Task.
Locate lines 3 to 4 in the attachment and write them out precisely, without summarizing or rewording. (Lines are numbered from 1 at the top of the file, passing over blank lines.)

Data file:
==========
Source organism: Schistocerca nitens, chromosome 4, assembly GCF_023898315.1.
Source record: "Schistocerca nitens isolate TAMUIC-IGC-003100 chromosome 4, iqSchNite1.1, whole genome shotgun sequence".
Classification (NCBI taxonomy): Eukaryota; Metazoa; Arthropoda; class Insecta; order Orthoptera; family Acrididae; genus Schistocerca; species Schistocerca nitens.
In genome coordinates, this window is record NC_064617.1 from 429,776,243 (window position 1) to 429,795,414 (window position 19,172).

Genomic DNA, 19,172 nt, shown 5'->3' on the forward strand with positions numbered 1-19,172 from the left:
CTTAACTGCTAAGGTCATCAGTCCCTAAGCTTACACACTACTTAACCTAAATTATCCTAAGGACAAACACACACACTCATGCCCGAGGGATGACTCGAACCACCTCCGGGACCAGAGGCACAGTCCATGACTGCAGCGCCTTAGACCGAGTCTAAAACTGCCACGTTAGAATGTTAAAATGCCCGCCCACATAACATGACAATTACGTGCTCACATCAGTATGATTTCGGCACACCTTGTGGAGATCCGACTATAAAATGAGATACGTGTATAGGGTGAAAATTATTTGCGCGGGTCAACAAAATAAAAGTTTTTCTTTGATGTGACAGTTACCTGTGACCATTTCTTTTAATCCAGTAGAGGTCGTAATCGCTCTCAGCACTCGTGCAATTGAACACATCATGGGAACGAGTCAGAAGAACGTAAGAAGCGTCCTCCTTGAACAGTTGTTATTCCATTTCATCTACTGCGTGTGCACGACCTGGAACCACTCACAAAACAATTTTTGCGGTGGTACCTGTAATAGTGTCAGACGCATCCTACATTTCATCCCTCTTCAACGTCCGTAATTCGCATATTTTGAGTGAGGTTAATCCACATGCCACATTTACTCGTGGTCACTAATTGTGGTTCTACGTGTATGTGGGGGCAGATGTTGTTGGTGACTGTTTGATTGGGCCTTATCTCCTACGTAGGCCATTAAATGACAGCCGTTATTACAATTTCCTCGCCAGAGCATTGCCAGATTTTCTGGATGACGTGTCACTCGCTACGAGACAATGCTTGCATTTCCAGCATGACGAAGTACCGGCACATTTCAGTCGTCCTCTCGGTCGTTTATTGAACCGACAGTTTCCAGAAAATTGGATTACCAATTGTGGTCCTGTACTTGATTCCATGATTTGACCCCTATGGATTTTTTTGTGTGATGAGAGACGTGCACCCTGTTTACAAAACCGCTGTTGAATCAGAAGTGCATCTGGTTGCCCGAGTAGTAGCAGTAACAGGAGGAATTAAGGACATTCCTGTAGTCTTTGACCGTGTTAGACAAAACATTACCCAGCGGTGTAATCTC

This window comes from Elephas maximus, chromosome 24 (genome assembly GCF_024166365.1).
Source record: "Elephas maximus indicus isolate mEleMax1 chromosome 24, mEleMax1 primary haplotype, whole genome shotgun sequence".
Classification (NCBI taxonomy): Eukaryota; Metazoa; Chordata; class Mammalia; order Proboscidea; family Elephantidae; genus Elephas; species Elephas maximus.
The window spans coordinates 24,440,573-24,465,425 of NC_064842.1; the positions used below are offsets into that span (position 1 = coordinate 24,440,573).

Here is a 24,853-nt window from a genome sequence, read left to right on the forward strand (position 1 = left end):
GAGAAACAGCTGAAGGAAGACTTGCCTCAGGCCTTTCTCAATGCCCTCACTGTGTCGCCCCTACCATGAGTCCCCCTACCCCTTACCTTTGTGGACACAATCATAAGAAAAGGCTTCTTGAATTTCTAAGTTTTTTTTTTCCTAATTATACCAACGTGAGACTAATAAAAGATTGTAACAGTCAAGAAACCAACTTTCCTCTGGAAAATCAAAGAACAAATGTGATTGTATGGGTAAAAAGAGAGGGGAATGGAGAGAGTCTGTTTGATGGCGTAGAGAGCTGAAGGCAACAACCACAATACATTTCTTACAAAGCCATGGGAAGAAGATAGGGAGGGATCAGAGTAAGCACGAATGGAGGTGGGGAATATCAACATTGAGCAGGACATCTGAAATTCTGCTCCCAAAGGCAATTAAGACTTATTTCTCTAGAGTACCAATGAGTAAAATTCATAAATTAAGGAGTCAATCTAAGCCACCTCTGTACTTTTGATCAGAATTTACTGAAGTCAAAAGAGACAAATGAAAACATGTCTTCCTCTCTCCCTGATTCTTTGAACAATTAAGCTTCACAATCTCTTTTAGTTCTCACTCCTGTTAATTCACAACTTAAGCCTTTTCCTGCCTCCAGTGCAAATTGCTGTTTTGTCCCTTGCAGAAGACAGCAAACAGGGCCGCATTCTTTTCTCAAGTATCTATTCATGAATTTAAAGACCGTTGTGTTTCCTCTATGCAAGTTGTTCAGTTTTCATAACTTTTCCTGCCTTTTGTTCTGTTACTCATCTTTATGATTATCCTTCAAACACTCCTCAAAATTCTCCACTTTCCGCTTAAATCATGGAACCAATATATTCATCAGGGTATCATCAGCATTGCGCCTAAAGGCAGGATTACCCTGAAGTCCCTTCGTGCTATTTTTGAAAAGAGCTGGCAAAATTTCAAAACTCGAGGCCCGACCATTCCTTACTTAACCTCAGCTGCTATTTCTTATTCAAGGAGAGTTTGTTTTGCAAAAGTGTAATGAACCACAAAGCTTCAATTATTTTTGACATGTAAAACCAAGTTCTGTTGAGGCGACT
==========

Classification (NCBI taxonomy): Eukaryota; Metazoa; Arthropoda; class Insecta; order Orthoptera; family Acrididae; genus Schistocerca; species Schistocerca nitens.
In genome coordinates, this window is record NC_064617.1 from 429,776,243 (window position 1) to 429,795,414 (window position 19,172).